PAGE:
If you’re not one of those readers, stick around, because this is a chance to learn about the cultural blender that is the USA. Yeah, I know we’re all supposed to celebrate our differences, not go back to that old melting pot cliche. But here’s the thing: I'm pretty sure that being nice to each other about our differences actually brings us together. How about that. E pluribus unum, as it says on the coins: Out of many, one.
Pilgrims to Punxsy
Many moons ago, I first came to this country as a high school exchange student. My host sister’s birthday, it turned out, was February 2. Groundhog Day, she announced proudly. I was mystified. She explained. Something to do with a creature called a groundhog seeing its shadow, and weather. I was even more confused. And I have remained confused for the past four decades.
Now, all can be revealed to interested Brits, and American readers who have also never been quite clear on what that’s all about! Because we were on our way to Groundhog Ground Zero: Punxsutawney, Pennsylvania, known to locals as Punxsy.
Every year, for reasons that mystify and yet amuse a nation and the world, a group of blokes in a small town in western Pennsylvania don top hats, come out on February 2, in the dead of winter, hold up a large furry rodent, and declare that winter will or will not persist for six weeks. This story is dutifully presented in every major US TV news program, and many minor ones, always the last item on the show with the newsreader wearing an amused smile to introduce it.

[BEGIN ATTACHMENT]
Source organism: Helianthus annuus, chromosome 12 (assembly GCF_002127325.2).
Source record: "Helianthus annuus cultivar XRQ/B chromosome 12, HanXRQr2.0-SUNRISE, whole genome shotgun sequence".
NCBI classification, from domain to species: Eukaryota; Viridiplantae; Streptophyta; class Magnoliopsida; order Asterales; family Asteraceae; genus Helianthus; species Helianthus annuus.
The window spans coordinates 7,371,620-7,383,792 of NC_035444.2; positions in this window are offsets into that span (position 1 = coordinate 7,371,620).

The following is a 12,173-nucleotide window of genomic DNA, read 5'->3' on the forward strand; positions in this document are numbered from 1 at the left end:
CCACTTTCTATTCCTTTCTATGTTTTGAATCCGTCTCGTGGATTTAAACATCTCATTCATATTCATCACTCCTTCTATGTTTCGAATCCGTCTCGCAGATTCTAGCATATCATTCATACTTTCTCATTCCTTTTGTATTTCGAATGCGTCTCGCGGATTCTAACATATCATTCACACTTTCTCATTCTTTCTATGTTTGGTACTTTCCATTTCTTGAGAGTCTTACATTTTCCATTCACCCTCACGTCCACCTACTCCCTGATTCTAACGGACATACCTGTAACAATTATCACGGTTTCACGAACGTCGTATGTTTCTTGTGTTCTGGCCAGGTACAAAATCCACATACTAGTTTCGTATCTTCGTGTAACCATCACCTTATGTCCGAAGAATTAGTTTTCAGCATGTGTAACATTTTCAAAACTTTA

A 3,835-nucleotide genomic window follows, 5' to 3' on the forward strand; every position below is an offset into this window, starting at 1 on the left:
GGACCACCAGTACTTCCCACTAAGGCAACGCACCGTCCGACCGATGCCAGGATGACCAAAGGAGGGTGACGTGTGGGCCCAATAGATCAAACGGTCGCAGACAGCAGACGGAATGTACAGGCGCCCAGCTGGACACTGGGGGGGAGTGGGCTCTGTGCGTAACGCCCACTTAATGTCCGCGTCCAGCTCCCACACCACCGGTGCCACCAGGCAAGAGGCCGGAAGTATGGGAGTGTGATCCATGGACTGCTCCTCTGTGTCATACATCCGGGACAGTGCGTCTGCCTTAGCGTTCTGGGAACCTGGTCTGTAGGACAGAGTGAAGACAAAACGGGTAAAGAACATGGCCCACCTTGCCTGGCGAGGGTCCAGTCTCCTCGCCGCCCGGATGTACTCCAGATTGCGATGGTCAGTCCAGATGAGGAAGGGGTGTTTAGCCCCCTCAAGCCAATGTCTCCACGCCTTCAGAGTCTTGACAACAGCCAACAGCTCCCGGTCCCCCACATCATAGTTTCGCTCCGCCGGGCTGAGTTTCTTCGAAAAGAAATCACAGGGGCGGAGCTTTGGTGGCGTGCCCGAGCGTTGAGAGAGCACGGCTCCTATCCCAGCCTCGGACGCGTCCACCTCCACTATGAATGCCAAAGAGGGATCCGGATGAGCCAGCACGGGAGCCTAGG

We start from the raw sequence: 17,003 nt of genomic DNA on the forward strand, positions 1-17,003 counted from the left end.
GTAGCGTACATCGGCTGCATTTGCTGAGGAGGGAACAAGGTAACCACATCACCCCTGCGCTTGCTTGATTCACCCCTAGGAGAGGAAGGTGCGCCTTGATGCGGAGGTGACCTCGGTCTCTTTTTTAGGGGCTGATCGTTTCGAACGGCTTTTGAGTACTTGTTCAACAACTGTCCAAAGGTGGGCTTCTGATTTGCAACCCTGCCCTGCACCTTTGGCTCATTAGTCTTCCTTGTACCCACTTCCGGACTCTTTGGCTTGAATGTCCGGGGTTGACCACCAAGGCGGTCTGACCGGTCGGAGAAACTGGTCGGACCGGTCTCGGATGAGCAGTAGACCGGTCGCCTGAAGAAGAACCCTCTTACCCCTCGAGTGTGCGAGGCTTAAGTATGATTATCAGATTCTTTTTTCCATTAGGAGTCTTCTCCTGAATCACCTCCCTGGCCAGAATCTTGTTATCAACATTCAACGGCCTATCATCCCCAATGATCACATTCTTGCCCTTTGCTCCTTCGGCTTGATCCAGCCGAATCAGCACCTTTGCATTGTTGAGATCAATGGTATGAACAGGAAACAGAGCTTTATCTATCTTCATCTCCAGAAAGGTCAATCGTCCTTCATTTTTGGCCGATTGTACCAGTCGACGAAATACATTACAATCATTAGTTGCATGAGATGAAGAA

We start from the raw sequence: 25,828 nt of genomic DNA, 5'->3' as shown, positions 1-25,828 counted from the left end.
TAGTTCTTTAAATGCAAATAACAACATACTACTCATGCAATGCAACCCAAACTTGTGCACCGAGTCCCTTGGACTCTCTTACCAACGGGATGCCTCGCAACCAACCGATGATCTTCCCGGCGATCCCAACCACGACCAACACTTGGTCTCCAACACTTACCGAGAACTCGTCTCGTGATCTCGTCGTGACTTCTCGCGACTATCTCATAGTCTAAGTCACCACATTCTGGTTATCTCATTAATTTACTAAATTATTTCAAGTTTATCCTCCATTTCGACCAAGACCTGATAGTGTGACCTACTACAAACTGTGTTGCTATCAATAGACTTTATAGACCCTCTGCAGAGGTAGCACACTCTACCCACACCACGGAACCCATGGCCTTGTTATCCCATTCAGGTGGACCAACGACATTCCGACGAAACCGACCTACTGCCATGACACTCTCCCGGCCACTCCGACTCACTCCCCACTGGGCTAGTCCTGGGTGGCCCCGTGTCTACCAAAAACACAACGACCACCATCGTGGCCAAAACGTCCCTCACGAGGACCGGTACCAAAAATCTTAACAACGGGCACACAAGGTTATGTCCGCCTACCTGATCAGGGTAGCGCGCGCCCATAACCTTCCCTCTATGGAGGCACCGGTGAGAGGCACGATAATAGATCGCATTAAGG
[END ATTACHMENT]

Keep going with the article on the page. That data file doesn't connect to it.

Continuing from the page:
The story goes that this prediction depends on the groundhog’s willingness to (a) Come out of his burrow and (b) Whisper whether he has seen his shadow, and, based on that, his weather prediction. He delivers his pronouncements in Groundhogese to the President of the Inner Circle of the Punxsutawney Groundhog Club, who (magically) is the only person who speaks this language. The President then relays this prediction to the waiting crowd (about 10, 000 people or more pre-COVID) and the world.
You can see the coverage of this year’s event here. Start at 10:15 if you just want to see the most crucial bit.
The groundhog is named Punxsutawney Phil, possibly in homage to the late Prince Philip, Duke of Edinburgh (according to the Interwebs, but it’s all a bit maybe, if you know what I mean, and I don’t have time to verify that.) Groundhogs normally only live seven or eight years. But Punxsutawney Phil receives a dose of magic potion at a special picnic every summer that enables him to live another 7 years each time. That means that Phil, who first predicted the weather in 1886, is well over 130 years old, although the Guinness Book of Records has yet to confirm this.